New Jersey divorce law can be quite confusing. As part of the divorce process, couples or individuals must decide to file a no fault or fault divorce, which allows both parties to state the reasons they are filing for divorce, otherwise known as the grounds for divorce. For no fault divorce, grounds for divorce will not “fault” one spouse or another, and must cite either an existing separation or irreconcilable differences. Fault based divorce, however, must be filed based on the wrongful actions of a spouse including adultery, fraud, drug abuse, and so on.
Today, our contested divorce attorney will discuss how different grounds for divorce may have different outcomes for our clients when it comes to alimony, child custody, child support, and division of marital assets.
Union County, NJ Grounds for Divorce Lawyer Discusses Impact on Alimony Settlements
Amongst the many terms of your potential divorce agreement, the issue most directly impacted by your grounds for divorce will likely be alimony. An experienced Union County grounds for divorce lawyer should be able to successfully argue that the wrongful actions of the at fault spouse should entitle the “innocent” spouse to larger alimony payments or be responsible for lower owed payments.
Alimony payments are considered on a case-by-case basis even more so than other divorce disputes. Alimony is meant to give a former spouse access to the necessary financial support which they need or to which they are accustomed. New Jersey judges will often consider the grounds for divorce when determining fair alimony terms.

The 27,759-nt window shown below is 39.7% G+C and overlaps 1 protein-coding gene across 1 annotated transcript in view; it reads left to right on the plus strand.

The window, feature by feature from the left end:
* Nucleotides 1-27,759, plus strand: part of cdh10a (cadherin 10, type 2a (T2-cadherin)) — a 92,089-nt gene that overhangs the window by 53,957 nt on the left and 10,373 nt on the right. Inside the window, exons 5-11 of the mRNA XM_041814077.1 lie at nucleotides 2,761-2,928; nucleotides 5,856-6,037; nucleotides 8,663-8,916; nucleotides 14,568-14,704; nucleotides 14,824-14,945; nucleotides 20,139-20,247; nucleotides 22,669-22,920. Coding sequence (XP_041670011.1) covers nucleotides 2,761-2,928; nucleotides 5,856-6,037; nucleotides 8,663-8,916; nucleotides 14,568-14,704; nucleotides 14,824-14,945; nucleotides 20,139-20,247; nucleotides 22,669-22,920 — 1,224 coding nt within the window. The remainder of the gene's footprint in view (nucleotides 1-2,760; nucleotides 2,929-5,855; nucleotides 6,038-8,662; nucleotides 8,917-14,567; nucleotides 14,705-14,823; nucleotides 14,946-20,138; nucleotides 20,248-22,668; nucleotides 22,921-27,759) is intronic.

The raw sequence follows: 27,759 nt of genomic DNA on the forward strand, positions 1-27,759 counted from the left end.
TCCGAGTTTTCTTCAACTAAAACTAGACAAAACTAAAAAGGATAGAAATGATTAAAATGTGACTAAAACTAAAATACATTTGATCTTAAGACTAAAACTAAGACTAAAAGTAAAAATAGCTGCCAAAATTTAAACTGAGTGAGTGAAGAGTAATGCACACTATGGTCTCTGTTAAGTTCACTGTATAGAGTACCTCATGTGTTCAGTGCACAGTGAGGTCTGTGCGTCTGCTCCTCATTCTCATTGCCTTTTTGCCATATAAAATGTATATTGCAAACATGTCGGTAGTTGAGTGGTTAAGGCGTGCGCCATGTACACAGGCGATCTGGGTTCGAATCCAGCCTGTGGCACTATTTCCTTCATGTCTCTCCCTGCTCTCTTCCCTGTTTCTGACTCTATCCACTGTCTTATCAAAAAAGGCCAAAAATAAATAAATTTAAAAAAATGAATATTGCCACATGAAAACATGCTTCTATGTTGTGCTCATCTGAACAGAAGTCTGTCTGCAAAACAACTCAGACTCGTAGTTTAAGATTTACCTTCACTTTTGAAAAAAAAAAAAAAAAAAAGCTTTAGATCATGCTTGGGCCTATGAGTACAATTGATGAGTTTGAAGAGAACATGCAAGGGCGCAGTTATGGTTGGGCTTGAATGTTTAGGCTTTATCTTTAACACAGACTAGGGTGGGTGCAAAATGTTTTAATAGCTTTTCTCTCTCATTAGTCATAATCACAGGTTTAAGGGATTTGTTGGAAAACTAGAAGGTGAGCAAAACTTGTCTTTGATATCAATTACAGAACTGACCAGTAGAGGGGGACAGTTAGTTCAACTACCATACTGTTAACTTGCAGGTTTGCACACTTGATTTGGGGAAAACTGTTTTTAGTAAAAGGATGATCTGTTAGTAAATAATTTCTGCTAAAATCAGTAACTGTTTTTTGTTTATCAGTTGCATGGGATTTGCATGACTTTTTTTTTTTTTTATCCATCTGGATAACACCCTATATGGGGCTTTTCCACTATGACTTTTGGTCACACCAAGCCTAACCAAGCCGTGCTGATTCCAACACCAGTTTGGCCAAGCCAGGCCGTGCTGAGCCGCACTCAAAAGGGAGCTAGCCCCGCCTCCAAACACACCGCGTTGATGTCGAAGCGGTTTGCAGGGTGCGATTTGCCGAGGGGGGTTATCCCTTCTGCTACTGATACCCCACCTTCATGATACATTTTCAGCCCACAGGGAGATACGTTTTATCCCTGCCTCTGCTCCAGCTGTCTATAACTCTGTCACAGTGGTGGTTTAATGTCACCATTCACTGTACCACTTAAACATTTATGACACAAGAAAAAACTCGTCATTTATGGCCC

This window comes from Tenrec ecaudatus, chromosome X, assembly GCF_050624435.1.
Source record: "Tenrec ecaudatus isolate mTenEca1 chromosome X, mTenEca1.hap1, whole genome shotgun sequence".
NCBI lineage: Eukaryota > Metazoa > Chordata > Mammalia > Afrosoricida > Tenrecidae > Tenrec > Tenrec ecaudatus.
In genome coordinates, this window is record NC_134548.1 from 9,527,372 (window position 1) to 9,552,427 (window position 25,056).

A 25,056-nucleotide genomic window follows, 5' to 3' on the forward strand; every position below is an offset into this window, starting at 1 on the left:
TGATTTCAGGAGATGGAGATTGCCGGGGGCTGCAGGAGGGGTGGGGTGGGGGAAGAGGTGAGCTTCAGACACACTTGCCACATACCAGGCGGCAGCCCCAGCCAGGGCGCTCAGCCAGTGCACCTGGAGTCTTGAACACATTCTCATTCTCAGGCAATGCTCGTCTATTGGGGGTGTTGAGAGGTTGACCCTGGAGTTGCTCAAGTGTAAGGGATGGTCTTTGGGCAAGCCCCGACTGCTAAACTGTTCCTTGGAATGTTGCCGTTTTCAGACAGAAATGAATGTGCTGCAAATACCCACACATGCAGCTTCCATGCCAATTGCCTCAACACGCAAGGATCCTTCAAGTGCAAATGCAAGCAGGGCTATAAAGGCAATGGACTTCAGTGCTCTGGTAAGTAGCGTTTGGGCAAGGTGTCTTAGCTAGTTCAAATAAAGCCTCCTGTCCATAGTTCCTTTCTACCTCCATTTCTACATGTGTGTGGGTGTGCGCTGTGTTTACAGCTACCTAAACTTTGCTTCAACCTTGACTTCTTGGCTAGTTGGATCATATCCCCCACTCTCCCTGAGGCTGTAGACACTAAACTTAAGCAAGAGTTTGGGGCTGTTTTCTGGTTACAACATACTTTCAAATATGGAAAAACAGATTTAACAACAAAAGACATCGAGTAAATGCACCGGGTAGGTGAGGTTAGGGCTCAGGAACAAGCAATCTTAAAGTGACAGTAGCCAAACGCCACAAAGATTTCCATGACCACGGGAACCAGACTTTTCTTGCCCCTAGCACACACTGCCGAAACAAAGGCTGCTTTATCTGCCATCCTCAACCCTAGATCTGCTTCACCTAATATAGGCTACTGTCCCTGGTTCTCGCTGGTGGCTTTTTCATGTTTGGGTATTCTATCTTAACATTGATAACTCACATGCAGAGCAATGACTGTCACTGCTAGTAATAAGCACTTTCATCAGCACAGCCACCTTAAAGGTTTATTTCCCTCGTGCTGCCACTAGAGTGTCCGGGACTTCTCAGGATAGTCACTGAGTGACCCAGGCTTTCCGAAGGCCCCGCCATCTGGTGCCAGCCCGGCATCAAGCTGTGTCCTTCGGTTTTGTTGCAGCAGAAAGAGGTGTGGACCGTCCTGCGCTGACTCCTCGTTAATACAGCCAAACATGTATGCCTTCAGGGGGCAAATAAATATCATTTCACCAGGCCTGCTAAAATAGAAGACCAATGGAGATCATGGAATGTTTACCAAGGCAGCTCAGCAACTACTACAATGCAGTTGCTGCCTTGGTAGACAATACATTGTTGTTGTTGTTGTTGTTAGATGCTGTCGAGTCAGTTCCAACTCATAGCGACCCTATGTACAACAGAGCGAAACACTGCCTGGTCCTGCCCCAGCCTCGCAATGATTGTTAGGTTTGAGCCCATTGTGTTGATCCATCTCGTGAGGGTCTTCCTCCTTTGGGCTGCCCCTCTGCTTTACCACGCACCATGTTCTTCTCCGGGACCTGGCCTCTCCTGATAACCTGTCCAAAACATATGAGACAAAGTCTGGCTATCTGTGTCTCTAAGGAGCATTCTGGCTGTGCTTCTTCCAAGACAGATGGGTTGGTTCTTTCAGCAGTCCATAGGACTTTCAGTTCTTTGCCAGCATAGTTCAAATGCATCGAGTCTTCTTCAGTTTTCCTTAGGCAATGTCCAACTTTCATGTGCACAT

Elizabeth Contested Divorce Attorney Considers Disputes with Children
There are two fundamental disputes which occur between divorcing spouses when it comes to children:
Child Custody – New Jersey child custody refers to both physical (residential) custody and legal custody. Physical custody determines where a child will spend his or her time and legal custody determines which co-parent(s) have a say in major decisions regarding the child’s healthcare, education, and so forth. Grounds for divorce will not be a factor in child custody proceedings unless the grounds for divorce include activities which could be harmful to a child such as domestic violence or substance abuse.
Child Support – similar to child custody, child support will be considered based on the best interests of the child, not of the parents. Therefore, grounds for divorce will have little to no impact on child support calculations during divorce.
Does my Grounds for Divorce Have an Effect on Equitable Distribution of Marital Assets?
Choosing to pursue a contested or uncontested divorce will not have a material impact on the equitable distribution of your marital assets. The courts view equitable distribution as a fair financial division of assets and debts, and the concepts of fault and misconduct do not generally hold any weight.
However, there are cases where wrongdoing by a spouse may lead to a different outcome. Some individuals going through divorce willfully commit financial fraud in order to conceal, withhold, or otherwise misrepresent their financial assets. If you are able to prove that your spouse committed any such act, your divorce settlement may be adjusted in terms of the equitable distribution of your assets and also for your awarded or owed alimony.
Contact a Linden Contested and Uncontested Divorce Attorney Today
Linden contested and uncontested divorce attorney Edward S. Cooper has extensive experience serving local Union County clients from towns across Linden, Westfield, Elizabeth, Plainfield, Union, Scotch Plains, and all of Northern New Jersey. During a career spanning back to 1989, Attorney Cooper is proud to have served on the Early Settlement Panel for family law and divorce matters. Our firm is dedicated to providing client-centric legal solutions, striving to reach the best possible outcome that meets the unique needs and concerns of our clients and their families.